In contrast, in In re Cendant Corporation Litigation,32 the District of New Jersey decided not to appoint co-lead plaintiffs, despite numerous challenges to the typicality and adequacy of the plaintiff with the largest financial stake. The diversity of the putative class in any large shareholder action, the court stated, "does not justify the appointment of potentially innumerable co-lead plaintiffs to ensure that each individualized interest is represented." The court explained that the PSLRA demands only that the interests of the class members be "adequately represented" by the lead plaintiff. Absent a showing sufficient to rebut the presumption of adequacy given to the plaintiff with the largest financial stake, what matters is that "the claims of every member of the putative class arise from the same false or allegedly fraudulent representations."

The PSLRA also provides that the lead plaintiff shall, "subject to the approval of the court, select and retain counsel to represent the class."33 As protection for plaintiffs and the class, the PSLRA further stipulates that "[t]otal attorneys' fees and expenses awarded by the court to counsel for the plaintiff class shall not exceed a reasonable percentage of the amount of any damages and prejudgment interest actually paid to the class."34 In both Sherleigh Associates, LLC v. Windmere Durable Holdings, Inc.35 and In re Cendant Corporation Litigation,36 the district courts employed a sealed-bid process, open to any licensed attorney, in order to select lead counsel. Among the reasons the courts cited for employing a sealed-bid process were the desire to obtain talented counsel at the requisite reasonable cost and the desire to avoid the uncertain practice of ex post determination of reasonable fees by judges. Noting that the PSLRA affords an opportunity to lead plaintiffs to select lead counsel, the Cendant court held that if counsel selected by lead plaintiff was not the lowest qualified bidder, that counsel would have the right of first refusal to match the lowest bid. The Sherleigh court, however, declined to give lead plaintiff's counsel the right of first refusal, reasoning that a right of first refusal would "unnecessarily abrogate the court's duty to carefully weigh the interests of the class" when selecting counsel.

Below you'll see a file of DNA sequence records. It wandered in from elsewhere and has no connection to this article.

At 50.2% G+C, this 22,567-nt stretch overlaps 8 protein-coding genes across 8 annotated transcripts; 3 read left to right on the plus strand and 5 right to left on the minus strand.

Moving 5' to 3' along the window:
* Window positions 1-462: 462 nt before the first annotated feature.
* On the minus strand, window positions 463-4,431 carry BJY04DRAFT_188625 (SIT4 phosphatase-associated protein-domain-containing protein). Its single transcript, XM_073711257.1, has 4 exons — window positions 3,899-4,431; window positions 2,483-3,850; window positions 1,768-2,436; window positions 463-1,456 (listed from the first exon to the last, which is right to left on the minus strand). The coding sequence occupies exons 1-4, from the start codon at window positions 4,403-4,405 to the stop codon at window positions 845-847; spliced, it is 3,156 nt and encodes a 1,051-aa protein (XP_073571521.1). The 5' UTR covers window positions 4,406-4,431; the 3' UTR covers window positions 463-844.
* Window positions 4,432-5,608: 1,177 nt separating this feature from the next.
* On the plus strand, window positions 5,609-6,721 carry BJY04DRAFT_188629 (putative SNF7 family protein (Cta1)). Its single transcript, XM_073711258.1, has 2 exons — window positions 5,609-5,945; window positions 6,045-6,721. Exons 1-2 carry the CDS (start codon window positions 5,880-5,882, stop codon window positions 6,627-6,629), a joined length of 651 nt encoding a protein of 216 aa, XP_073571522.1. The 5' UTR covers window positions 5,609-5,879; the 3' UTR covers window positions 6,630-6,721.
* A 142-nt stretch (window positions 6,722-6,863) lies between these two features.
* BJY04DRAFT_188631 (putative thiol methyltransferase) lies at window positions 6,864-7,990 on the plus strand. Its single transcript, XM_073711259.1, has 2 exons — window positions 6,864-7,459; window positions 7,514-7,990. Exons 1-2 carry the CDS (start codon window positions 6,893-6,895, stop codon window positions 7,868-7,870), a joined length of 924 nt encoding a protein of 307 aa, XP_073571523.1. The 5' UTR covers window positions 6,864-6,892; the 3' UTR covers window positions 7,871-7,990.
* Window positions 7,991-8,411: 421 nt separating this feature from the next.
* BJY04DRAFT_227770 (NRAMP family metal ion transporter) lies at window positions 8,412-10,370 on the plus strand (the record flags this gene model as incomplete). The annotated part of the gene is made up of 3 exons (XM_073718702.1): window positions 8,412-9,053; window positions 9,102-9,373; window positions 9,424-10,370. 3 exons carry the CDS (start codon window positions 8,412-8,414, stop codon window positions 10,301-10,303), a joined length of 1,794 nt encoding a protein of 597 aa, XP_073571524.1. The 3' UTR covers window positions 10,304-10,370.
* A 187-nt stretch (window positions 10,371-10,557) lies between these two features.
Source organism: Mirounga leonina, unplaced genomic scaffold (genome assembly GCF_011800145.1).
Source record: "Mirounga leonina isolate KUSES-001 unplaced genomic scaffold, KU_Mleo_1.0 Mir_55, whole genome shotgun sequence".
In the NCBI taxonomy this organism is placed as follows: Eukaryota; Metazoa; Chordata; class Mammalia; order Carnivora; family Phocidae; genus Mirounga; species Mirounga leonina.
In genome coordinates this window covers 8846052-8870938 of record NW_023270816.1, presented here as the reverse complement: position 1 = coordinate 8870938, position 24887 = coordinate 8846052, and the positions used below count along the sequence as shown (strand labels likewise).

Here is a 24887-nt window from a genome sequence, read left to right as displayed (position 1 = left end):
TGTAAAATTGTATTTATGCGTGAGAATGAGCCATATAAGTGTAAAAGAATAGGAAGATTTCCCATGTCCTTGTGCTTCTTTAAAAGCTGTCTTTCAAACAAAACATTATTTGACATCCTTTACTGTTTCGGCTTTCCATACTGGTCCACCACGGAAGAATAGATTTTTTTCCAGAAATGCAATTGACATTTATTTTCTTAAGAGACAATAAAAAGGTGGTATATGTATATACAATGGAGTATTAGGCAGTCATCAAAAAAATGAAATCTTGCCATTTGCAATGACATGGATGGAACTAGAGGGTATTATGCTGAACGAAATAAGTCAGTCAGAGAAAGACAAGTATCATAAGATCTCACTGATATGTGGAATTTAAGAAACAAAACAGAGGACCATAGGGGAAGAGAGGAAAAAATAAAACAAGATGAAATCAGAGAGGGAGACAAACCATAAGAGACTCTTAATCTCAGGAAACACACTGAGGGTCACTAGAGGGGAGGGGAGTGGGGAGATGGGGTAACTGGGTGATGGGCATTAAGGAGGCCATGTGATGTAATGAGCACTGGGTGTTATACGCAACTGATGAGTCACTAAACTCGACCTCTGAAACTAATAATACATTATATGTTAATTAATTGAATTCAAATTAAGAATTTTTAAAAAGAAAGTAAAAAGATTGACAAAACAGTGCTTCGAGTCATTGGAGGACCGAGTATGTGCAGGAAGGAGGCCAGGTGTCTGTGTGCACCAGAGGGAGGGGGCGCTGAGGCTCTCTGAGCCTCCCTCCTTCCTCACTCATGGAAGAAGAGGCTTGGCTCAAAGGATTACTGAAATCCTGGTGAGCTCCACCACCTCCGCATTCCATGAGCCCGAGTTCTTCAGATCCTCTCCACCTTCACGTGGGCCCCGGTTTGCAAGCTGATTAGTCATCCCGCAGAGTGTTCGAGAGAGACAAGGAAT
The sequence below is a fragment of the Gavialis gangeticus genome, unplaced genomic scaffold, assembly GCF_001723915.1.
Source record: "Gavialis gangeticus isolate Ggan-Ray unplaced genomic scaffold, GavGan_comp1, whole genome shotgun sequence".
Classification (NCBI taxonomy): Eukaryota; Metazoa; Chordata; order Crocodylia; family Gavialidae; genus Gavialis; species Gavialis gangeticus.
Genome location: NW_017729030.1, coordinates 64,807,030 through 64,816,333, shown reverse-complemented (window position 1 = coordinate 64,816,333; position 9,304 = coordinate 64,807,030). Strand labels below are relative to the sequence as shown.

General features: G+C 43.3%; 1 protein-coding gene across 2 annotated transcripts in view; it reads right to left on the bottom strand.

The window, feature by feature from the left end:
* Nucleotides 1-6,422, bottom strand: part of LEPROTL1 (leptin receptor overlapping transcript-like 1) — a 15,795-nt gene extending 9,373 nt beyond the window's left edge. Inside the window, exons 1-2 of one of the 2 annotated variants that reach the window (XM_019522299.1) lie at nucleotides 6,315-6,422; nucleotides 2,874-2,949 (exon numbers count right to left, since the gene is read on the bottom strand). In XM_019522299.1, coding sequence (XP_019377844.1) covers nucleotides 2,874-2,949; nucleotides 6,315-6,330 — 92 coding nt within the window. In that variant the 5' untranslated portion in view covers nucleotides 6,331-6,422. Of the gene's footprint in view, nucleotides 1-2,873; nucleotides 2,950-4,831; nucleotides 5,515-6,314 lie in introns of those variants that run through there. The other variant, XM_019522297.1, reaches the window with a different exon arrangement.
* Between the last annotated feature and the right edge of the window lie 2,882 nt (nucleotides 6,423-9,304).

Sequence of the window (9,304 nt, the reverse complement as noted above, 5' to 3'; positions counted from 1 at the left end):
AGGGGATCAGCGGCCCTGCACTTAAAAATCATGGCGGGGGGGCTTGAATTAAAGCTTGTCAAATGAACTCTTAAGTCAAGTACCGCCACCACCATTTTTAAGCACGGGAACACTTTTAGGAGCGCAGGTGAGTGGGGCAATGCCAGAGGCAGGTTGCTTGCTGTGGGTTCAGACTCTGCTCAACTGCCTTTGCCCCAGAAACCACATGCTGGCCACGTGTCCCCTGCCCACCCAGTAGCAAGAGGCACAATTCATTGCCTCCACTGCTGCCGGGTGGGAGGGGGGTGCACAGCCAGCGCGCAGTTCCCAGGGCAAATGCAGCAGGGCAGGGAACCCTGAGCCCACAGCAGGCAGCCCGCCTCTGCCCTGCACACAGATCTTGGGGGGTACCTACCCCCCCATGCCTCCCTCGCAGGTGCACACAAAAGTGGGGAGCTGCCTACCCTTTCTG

Group Pleading